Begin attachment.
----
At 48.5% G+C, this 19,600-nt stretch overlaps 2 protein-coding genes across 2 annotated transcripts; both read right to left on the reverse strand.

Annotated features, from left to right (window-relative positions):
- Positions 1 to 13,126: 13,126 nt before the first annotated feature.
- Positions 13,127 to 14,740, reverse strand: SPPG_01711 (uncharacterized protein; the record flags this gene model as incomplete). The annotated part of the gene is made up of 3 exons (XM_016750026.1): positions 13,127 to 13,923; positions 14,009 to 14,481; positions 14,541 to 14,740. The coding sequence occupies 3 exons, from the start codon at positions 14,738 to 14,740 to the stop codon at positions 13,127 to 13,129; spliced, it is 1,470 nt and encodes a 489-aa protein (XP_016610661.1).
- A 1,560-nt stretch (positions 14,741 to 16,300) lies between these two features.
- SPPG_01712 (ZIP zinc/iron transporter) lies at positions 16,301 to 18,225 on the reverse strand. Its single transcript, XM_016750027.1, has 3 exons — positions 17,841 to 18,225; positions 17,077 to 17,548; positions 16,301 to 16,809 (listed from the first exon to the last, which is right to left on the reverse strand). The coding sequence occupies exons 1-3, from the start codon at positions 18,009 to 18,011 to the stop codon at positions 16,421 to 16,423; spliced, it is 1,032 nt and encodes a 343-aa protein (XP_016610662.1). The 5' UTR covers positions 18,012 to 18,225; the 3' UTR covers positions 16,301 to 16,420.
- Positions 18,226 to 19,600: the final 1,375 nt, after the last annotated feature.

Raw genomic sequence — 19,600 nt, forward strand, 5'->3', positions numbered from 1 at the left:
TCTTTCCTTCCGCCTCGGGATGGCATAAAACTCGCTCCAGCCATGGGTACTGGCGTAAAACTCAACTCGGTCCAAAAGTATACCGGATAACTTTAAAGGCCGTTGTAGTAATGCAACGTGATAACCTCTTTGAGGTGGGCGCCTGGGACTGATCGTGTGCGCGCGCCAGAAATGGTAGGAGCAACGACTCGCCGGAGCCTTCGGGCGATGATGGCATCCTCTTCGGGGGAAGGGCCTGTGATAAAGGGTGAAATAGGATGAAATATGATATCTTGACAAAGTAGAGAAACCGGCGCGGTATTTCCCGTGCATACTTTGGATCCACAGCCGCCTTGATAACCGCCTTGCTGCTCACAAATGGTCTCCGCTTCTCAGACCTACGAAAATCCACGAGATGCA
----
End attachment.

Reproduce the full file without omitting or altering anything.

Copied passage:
At 48.5% G+C, this 19,600-nt stretch overlaps 2 protein-coding genes across 2 annotated transcripts; both read right to left on the reverse strand.

Annotated features, from left to right (window-relative positions):
- Positions 1 to 13,126: 13,126 nt before the first annotated feature.
- Positions 13,127 to 14,740, reverse strand: SPPG_01711 (uncharacterized protein; the record flags this gene model as incomplete). The annotated part of the gene is made up of 3 exons (XM_016750026.1): positions 13,127 to 13,923; positions 14,009 to 14,481; positions 14,541 to 14,740. The coding sequence occupies 3 exons, from the start codon at positions 14,738 to 14,740 to the stop codon at positions 13,127 to 13,129; spliced, it is 1,470 nt and encodes a 489-aa protein (XP_016610661.1).
- A 1,560-nt stretch (positions 14,741 to 16,300) lies between these two features.
- SPPG_01712 (ZIP zinc/iron transporter) lies at positions 16,301 to 18,225 on the reverse strand. Its single transcript, XM_016750027.1, has 3 exons — positions 17,841 to 18,225; positions 17,077 to 17,548; positions 16,301 to 16,809 (listed from the first exon to the last, which is right to left on the reverse strand). The coding sequence occupies exons 1-3, from the start codon at positions 18,009 to 18,011 to the stop codon at positions 16,421 to 16,423; spliced, it is 1,032 nt and encodes a 343-aa protein (XP_016610662.1). The 5' UTR covers positions 18,012 to 18,225; the 3' UTR covers positions 16,301 to 16,420.
- Positions 18,226 to 19,600: the final 1,375 nt, after the last annotated feature.

Raw genomic sequence — 19,600 nt, forward strand, 5'->3', positions numbered from 1 at the left:
TCTTTCCTTCCGCCTCGGGATGGCATAAAACTCGCTCCAGCCATGGGTACTGGCGTAAAACTCAACTCGGTCCAAAAGTATACCGGATAACTTTAAAGGCCGTTGTAGTAATGCAACGTGATAACCTCTTTGAGGTGGGCGCCTGGGACTGATCGTGTGCGCGCGCCAGAAATGGTAGGAGCAACGACTCGCCGGAGCCTTCGGGCGATGATGGCATCCTCTTCGGGGGAAGGGCCTGTGATAAAGGGTGAAATAGGATGAAATATGATATCTTGACAAAGTAGAGAAACCGGCGCGGTATTTCCCGTGCATACTTTGGATCCACAGCCGCCTTGATAACCGCCTTGCTGCTCACAAATGGTCTCCGCTTCTCAGACCTACGAAAATCCACGAGATGCA